History has pivoted back and forth between periods dominated by virtual money — credit — and periods dominated by actual physical money, gold, silver or bronze coins. When money is assumed to be a social relationship or credit arrangement, it’s much harder to treat debt as a sacred principle, because money is a promise, and promises can be renegotiated. During these broad periods of history where most money is paper or promises, or sticks, or clay, there’s always social control to prevent credit crises from getting out of hand.

What we saw in the current credit crisis is partly the effect of this hyper-charged neoliberalism, where people were told, everybody has to think of themselves as a corporation; everything is capital, everything is an investment. In fact, financial corporations got to do things that even other corporations didn’t get to do, like make up money. I strongly suspect that if you look at why people were taking all these crazy mortgage loans they couldn’t possibly repay, on some level the logic was, okay, well if we’re all going to be little corporations, I’ll make up money, too.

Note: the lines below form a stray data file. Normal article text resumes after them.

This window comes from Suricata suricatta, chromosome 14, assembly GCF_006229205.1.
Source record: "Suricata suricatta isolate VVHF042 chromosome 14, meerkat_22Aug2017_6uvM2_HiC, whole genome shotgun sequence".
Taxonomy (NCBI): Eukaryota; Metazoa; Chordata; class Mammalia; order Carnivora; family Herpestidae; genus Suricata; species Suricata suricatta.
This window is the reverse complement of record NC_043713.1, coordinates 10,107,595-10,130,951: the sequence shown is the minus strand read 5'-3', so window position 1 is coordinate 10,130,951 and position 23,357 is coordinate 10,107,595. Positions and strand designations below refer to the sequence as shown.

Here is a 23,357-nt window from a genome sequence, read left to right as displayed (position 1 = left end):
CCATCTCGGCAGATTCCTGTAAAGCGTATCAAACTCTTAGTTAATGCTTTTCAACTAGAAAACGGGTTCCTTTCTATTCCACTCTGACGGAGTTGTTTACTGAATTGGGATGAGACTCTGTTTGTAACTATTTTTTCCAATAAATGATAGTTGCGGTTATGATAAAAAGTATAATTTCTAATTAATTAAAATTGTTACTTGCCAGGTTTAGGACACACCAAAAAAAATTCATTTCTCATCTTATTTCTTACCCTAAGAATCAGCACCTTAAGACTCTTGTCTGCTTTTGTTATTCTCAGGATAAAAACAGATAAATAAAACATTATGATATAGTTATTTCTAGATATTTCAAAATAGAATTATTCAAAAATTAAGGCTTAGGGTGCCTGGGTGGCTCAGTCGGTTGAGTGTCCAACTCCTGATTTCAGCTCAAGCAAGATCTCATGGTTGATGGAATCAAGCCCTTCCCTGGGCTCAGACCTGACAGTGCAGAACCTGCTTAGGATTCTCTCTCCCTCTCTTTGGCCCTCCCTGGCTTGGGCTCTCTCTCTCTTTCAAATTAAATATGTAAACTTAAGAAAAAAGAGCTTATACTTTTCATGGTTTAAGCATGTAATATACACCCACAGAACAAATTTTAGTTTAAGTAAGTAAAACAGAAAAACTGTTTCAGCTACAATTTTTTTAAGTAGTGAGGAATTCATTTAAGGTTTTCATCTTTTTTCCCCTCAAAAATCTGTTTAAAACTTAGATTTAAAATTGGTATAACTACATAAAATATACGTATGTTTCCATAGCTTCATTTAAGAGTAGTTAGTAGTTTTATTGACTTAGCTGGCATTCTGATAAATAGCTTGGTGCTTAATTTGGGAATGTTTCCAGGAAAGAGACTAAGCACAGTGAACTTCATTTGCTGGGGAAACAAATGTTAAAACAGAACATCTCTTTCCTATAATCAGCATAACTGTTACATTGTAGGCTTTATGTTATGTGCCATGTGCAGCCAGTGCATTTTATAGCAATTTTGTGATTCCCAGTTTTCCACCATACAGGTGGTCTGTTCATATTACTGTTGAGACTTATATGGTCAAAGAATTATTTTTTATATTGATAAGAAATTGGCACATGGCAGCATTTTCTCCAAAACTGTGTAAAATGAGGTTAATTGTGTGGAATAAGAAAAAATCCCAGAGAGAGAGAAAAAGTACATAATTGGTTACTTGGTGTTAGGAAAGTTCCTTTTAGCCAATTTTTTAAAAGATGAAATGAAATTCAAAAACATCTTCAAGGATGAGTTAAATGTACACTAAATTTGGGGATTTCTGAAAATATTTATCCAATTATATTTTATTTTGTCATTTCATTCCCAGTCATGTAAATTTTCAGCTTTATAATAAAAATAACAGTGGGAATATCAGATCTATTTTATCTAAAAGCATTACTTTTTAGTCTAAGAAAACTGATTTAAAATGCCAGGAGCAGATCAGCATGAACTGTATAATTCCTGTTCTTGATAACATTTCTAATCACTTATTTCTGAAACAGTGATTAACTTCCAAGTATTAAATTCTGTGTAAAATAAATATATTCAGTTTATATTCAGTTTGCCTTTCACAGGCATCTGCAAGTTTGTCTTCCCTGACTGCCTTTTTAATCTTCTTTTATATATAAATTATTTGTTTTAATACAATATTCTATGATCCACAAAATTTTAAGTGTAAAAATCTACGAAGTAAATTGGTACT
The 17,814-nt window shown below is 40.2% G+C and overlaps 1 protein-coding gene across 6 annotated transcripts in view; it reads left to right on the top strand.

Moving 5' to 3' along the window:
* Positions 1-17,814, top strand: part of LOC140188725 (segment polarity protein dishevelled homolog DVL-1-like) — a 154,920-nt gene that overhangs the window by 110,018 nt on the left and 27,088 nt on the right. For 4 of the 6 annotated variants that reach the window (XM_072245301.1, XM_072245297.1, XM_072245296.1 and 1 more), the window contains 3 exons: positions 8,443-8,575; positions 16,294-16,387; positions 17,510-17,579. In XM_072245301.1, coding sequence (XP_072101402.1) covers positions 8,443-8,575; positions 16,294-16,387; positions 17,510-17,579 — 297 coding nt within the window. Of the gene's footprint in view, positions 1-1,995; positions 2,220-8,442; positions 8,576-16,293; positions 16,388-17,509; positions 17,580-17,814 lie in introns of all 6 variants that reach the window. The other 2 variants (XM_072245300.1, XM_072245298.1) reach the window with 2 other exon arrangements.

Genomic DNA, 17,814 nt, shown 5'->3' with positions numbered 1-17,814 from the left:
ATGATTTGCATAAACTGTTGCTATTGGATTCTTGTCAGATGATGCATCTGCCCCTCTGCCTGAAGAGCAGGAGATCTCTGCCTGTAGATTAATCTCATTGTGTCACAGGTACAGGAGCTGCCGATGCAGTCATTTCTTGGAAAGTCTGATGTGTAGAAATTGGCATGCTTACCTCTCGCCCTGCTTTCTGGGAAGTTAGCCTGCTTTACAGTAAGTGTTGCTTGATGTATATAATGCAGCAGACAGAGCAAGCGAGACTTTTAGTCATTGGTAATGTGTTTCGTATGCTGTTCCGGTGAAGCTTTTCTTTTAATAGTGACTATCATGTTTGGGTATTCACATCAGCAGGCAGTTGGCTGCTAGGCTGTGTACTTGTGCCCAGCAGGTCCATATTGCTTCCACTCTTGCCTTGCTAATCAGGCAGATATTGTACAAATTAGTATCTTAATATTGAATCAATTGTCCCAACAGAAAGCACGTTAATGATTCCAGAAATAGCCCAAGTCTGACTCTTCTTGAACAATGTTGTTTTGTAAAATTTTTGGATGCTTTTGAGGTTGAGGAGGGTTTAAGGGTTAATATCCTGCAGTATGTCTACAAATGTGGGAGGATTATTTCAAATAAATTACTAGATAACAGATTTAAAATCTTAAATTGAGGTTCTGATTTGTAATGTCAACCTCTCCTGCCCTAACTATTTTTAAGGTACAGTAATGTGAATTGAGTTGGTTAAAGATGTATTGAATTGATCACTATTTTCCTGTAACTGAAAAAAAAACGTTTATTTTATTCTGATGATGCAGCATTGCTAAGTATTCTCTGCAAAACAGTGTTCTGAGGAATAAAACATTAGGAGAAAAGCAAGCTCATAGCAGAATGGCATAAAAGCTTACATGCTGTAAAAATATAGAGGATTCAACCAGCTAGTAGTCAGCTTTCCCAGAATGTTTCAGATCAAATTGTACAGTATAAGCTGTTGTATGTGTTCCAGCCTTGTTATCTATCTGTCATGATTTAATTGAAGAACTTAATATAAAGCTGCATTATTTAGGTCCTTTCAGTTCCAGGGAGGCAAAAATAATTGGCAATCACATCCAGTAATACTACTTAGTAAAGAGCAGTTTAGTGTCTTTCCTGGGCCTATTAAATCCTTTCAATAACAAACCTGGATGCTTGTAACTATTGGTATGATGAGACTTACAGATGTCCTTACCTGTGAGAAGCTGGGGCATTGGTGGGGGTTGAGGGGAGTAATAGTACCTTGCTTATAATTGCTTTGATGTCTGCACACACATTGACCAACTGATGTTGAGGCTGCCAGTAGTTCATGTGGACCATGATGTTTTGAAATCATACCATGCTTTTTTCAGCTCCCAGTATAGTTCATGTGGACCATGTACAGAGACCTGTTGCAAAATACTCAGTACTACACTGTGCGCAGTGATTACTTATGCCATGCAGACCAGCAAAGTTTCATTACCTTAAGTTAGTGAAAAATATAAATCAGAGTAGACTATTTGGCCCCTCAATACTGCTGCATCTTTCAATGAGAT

II: The media has framed the recent debt crises as unprecedented — but you show that financial crises have existed for as long as we can remember.
DG:  In ancient Mesopotamia, where they first invented interest-bearing loans, they would lead quite regularly — every generation — to extreme crises, where farmers grew increasingly indebted, to protests … Society would start to break down. And the reaction of governments was always debt cancellation.

In periods where gold and silver are the dominant form of money, which tend to be periods of great empires and slavery — they don’t forgive debts. In fact, debts become one of the major ways of turning most people into slaves.

II: You draw a connection between cash and violence.